There have always been some areas of Cubase that for the life of me I just can’t get my head around.
1-Until a year or so ago ‘Scoring and notation’ in Cubase was one of them.
Then forum members Steve from Chicago and vic_france gave me some different ways to look at it and ‘BAM’
I now have the app Sebelius on the shelf. Have not used it in over a year. Tanx guys.
2-Next is the ‘solo/mute’ functions. Just when I think i’ve got it, it slips away.
Never have figured that one. I’ll keep tryin’ tho’.
Example: I have one project that will only sound if every channel is solo’d.
If I un-solo one or more tracks, those tracks will not play. Other than that, the work sounds fine.
Glad I have only one of those.
3-The third one is ‘Panning Settings’ and ‘Pan Law’. I still don’t quite get it but perhaps you will.
(I just use my ears)
From page 186-7 in the manual:
For each audio-related channel with at least a stereo output configuration, you can find a pan control at the top of the fader section. Cubase only: This control is different for stereo and surround configurations.
The pan control allows you to position a channel in the stereo spectrum.
• To make fine adjustments, hold down [Shift] when you move the pan control.
• To select the default center pan position, hold down [Ctrl]/[Command] and click the pan control.
• To edit the value numerically, double-click the pan control. The Stereo Balance Panner
The Stereo Balance Panner allows you to control the balance between the left and right channels. It is activated by default.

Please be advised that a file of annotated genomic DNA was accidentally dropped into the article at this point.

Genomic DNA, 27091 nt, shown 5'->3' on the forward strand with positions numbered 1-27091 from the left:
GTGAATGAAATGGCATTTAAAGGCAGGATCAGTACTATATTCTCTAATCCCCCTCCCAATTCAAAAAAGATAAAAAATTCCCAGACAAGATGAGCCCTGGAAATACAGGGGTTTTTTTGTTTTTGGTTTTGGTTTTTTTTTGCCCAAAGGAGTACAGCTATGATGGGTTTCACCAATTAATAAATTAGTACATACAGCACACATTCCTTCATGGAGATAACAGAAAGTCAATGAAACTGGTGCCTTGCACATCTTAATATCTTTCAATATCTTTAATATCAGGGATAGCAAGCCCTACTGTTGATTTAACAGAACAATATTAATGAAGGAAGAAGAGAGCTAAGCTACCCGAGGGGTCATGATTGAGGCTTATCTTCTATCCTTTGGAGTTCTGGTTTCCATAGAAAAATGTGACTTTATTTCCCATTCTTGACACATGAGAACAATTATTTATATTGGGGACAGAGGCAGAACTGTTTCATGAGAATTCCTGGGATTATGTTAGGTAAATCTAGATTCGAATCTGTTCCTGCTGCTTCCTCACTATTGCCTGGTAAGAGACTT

The Stereo Combined Panner
With the Stereo Combined Panner, the left and right pan controls are linked and keep their relative distance if you move them. It is available for channels with a stereo input and output configuration. To activate this panner, open the context menu for a pan control and select “Stereo Combined Panner”.
• To set the pan independently for the left and right channels, hold down [Alt]/[Option] and drag left or right.
• To reverse the left and right channels, pan the left channel to the right and the right to the left.
The area between the pan controls changes the color to indicate that the channels are reversed.
• To sum two channels, set them to the same pan position (mono). Note that this increases the volume of the signal.
￼￼ You can specify the default pan mode for new audio tracks in the Preferences dialog (VST page).
Stereo Pan Law
In the Project Setup dialog, in the “Stereo Pan Law” pop-up menu you can select one of several pan modes. These modes are required for power compensation. Without power compensation, the power of the sum of the left and right side is higher (louder) if a channel is panned center than if it is panned left or right.
To remedy this, the “Stereo Pan Law” setting allows you to attenuate signals panned center by -6, -4.5, or -3dB. Selecting the 0dB option turns off constant-power panning. Experiment with the modes to see which fits best. You can also select “Equal Power” on this pop-up menu, which means that the power of the signal remains the same regardless of the pan setting.
Panning Multi-Channel Audio (Cubase only)
Channels with a multi-channel output configuration feature a miniature SurroundPanner control. For further information on multi-channel audio and the SurroundPanner V5, see “Surround sound (Cubase only)” on page 266.
You can bypass the panning for all audio-related channels by clicking the On/Off button to the left.
You can also press [Ctrl]/[Command]-[Alt]/[Option]-[Shift] and click the pan control. When panning is bypassed for a channel, the following happens:
- Mono channels are panned center.
- Stereo channels are panned hard left and right.
Cubase only: Surround channels are panned center.
To deactivate panning bypass, simply press [Ctrl]/[Command]-[Shift]-[Alt]/[Option]- [Shift] and click again.
Panning MIDI Channels
For MIDI channels, the pan control sends out MIDI pan messages. The result depends on how your MIDI instrument is set to respond to pan – check your documentation for details._